The Last Jedi was one of the most criticised Star Wars films, but it has emerged that the majority of the hate might not have been from real people.

The latest instalment in the Star Wars franchise got mixed reviews, with the trolling of its cast so bad it even drove one of its stars off social media.

But according to an unsettling new report, most of the criticism around the movie may be unfounded.

Morten Bay's research paper "Weaponising The Haters: The Last Jedi and the strategic politicisation of pop culture through social media manipulation" analysed a sample of tweets director Rian Johnson received.

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Bay found that 50.9 per cent of tweets directed at Johnson "was likely politically motivated or not even human" and "a number of these users appear to be Russian trolls".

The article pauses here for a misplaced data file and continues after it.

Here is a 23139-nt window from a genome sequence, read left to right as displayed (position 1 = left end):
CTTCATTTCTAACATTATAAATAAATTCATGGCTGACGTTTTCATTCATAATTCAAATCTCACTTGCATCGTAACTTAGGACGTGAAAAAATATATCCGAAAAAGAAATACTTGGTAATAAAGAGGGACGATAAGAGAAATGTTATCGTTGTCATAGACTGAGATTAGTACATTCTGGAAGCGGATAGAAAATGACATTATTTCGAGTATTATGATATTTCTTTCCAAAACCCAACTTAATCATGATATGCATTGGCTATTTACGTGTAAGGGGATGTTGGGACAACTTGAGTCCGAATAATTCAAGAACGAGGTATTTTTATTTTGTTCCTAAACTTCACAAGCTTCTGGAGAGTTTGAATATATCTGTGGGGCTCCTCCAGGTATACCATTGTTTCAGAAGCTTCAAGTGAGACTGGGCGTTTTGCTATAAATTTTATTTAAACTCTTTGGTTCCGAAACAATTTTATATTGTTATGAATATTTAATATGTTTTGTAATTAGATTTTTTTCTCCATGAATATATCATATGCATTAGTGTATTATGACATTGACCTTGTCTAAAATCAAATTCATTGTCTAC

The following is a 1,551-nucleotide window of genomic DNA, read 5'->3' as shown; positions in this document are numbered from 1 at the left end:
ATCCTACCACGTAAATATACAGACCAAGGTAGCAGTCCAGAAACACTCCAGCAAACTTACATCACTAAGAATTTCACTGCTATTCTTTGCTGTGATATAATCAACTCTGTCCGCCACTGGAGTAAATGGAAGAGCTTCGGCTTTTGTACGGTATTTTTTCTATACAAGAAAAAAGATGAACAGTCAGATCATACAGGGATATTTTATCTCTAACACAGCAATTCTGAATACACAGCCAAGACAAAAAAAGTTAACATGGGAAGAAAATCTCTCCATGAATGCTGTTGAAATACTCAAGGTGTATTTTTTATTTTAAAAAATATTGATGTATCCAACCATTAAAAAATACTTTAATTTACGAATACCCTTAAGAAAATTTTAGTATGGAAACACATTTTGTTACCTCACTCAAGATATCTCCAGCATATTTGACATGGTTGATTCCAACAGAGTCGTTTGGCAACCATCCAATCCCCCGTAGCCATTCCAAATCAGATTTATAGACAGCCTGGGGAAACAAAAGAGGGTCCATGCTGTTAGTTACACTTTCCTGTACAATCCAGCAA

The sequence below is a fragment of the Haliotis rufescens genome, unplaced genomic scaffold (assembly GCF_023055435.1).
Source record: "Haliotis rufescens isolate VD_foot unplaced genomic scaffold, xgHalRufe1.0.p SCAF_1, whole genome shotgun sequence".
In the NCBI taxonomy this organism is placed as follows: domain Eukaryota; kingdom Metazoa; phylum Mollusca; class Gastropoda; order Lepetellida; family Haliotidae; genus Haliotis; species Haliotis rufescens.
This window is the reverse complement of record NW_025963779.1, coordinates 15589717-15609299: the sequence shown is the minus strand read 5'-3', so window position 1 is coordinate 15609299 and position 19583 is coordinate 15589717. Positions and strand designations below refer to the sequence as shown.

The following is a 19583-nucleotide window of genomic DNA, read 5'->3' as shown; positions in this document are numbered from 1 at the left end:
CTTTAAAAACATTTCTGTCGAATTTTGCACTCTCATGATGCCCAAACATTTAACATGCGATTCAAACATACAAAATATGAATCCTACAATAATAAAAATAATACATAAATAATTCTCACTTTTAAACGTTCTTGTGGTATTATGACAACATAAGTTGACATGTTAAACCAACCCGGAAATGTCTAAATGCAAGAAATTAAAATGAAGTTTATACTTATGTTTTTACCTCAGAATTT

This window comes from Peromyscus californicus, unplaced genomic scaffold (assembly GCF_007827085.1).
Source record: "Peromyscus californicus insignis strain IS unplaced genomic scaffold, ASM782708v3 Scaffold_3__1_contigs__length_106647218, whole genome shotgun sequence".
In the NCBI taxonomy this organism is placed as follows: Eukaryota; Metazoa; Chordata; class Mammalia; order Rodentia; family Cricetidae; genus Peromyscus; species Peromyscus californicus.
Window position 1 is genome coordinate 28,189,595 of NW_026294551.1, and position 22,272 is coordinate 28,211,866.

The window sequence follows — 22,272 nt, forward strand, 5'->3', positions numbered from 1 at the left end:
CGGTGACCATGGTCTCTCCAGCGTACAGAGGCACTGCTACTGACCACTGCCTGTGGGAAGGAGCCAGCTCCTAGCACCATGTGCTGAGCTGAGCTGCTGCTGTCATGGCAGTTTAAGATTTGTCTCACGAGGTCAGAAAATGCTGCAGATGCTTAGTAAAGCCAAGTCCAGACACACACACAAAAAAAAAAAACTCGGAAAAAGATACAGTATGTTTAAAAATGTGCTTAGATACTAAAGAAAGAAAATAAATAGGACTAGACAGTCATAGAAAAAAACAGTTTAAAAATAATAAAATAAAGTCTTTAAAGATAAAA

Only 21.9 per cent of tweets about The Last Jedi were negative in the first place.

According to Mr Bay, there is "evidence of deliberate, organised political influence measures disguised as fan arguments".

"The likely objective of these measures is increasing media coverage of the fandom conflict, thereby adding to and further propagating a narrative of widespread discord and dysfunction in American society," Mr Bay wrote.

"Persuading voters of this narrative remains a strategic goal for the US alt-right movement, as well as the Russian Federation."

Johnson has tweeted in support of the findings, saying they were "consistent with my experience online".


In June, Kelly Marie Train quit Instagram after suffering months of sexist and racist abuse targeting her appearance as Last Jedi character Rose Tico.

Her co-star Daisy Ridley also left social media last year, telling Radio Times it was "highly unhealthy for people's mental health".